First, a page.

Luke 12: 13-21 and Animal Sunday
What is life really for? What is the meaning and purpose of life? Even if we weren’t gathering on a Sunday morning as people trying to discover who God is, what Jesus invites us to do with our lives, even if we don’t really grasp the Holy Spirit in our midst… even then, we might still have these deeper questions about what life is about from time to time.
And as we’re divided as a nation, as a globe, and as families about the answers to those persistent questions. Is life about sharing? Well, sharing is good… but when someone in the crowd says to Jesus, “Hey Jesus, tell my older brother to divide the family inheritance with me!” Jesus doesn’t say anything except he’s not going to judge on that. That feels a little surprising, doesn’t it? Especially if we think that’s mostly what God and church is about… to help us be better people, more loving, more sharing… it seems weird that Jesus won’t weigh in on what seems like a pretty simple justice issue like that. Share with your brothers and sisters—a no-brainer, right?
But instead of giving a common sense kind of answer, Jesus tells a story that digs deeper. The parable is about a rich farmer who has such an enormous harvest that he can’t even fit all the crops in the barns he already has… in that way, he is rich. Finally, finally, he feels like he has enough to “relax, eat, drink, be merry.” He’s been waiting his whole life for this moment, putting off enjoyment until finally, finally, he has more than enough.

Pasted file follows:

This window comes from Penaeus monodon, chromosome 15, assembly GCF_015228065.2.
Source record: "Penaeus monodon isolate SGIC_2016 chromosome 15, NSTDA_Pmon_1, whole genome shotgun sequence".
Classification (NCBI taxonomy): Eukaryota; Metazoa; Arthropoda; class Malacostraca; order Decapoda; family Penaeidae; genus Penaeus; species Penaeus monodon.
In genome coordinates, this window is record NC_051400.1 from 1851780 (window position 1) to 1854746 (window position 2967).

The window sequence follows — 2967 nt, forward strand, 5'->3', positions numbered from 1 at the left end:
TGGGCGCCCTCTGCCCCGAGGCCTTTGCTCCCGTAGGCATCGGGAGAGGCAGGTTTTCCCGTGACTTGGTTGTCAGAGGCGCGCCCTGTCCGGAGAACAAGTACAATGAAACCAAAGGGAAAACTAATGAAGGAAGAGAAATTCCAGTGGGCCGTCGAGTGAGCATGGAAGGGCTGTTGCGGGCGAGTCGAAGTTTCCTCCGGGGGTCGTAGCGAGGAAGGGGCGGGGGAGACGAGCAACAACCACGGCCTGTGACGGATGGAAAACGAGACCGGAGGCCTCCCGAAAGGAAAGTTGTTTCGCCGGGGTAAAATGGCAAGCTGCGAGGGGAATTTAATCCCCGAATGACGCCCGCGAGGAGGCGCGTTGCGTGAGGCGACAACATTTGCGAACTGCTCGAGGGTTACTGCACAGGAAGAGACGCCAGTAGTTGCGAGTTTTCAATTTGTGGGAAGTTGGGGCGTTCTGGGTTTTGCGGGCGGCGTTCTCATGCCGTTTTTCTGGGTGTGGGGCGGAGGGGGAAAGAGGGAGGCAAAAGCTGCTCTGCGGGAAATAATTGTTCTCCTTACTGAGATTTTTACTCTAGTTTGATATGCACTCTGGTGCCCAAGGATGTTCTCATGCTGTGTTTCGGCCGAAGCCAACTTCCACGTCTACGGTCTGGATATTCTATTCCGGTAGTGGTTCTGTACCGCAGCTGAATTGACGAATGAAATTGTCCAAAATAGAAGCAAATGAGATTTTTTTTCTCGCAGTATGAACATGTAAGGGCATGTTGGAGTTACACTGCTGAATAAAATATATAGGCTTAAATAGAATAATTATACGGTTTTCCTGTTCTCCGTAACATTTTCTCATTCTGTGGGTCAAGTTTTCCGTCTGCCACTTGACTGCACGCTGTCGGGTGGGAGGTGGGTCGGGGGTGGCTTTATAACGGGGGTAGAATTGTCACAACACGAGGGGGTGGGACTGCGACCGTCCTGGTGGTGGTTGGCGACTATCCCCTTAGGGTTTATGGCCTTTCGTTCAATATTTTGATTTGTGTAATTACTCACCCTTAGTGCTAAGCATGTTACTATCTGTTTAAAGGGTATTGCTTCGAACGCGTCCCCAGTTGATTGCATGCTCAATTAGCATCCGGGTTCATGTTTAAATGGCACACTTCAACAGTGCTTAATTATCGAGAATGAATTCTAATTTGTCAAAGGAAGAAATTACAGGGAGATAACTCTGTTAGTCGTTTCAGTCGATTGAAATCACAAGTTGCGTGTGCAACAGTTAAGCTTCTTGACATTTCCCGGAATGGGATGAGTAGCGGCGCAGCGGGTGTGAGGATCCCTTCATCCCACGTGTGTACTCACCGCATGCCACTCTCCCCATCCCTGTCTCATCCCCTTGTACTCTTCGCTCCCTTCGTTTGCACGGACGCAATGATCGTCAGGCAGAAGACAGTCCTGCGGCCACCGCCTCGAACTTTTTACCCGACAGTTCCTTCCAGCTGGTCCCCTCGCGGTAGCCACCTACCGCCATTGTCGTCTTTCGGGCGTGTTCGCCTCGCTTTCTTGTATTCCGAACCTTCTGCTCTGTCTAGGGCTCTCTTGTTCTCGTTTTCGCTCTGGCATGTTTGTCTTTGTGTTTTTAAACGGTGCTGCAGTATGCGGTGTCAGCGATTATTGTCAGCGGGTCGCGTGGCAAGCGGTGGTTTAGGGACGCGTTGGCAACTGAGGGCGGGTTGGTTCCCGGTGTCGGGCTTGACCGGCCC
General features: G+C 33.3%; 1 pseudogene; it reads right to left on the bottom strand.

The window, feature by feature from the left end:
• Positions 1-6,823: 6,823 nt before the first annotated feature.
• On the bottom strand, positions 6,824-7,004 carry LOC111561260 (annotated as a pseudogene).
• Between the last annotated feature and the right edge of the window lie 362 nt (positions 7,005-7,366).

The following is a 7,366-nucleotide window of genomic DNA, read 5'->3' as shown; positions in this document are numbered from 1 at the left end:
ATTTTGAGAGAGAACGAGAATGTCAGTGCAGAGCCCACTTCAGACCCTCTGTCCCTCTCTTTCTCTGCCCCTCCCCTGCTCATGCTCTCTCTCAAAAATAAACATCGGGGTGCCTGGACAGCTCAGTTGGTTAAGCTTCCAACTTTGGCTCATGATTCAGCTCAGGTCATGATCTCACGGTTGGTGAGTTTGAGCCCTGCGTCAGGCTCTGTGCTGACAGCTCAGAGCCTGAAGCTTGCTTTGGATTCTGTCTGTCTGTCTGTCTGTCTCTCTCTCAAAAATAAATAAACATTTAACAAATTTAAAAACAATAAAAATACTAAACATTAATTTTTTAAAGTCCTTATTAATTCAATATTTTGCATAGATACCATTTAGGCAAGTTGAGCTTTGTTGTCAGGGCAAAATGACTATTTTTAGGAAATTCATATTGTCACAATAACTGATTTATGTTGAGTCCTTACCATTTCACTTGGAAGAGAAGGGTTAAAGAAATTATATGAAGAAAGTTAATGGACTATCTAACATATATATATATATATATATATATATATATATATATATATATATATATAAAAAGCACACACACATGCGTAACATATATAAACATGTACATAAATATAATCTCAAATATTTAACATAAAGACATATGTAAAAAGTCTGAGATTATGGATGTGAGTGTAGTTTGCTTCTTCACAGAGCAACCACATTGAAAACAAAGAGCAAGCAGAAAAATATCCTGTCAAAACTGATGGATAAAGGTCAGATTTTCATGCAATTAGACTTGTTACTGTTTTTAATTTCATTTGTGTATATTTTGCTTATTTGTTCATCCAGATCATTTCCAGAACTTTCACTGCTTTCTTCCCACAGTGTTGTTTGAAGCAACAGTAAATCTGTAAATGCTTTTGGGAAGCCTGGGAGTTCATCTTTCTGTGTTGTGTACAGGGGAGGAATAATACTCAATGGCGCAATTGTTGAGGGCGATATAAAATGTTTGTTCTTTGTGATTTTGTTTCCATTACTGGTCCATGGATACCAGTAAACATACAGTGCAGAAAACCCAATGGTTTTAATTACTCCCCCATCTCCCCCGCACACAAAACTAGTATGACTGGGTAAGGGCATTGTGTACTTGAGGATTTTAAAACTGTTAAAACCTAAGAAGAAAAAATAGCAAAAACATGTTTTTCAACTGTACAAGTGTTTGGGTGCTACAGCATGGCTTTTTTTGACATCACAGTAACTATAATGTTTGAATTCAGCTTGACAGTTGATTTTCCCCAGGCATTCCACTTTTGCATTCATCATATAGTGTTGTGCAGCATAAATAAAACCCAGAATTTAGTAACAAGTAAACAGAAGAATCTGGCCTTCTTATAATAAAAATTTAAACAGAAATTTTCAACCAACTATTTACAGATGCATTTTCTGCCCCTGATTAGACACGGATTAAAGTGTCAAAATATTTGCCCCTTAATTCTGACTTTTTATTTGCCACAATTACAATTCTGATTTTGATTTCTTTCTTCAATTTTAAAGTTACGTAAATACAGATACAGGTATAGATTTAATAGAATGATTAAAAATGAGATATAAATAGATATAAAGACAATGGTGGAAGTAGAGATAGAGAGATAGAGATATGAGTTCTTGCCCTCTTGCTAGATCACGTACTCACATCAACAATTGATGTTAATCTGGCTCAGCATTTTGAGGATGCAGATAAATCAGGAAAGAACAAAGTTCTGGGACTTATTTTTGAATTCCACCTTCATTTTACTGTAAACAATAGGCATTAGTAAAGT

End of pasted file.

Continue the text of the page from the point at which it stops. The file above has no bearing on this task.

But in another way, this parable is about the poorest man we meet in scripture… until his encounter with God that night, there is not one other person in this parable, he is completely isolated. We don’t know if his pursuit of wealth got him to this place of being utterly alone, but we’ve certainly heard stories like that before. He talks to himself in the third person. There is no apparent thought about who he might share this abundant harvest with… there’s just him. And when God shows up, the conversation is about how this poor guy’s priorities were just utterly messed up.
Hoarding stuff or dividing stuff in order to make up for the relationships that are broken will just never work. That’s the hard truth that rings out in this story. Life is short, too short to give power and meaning to things that are not lasting, but we are surrounded (and evidently, have always been surrounded) by so many voices that tell us something else.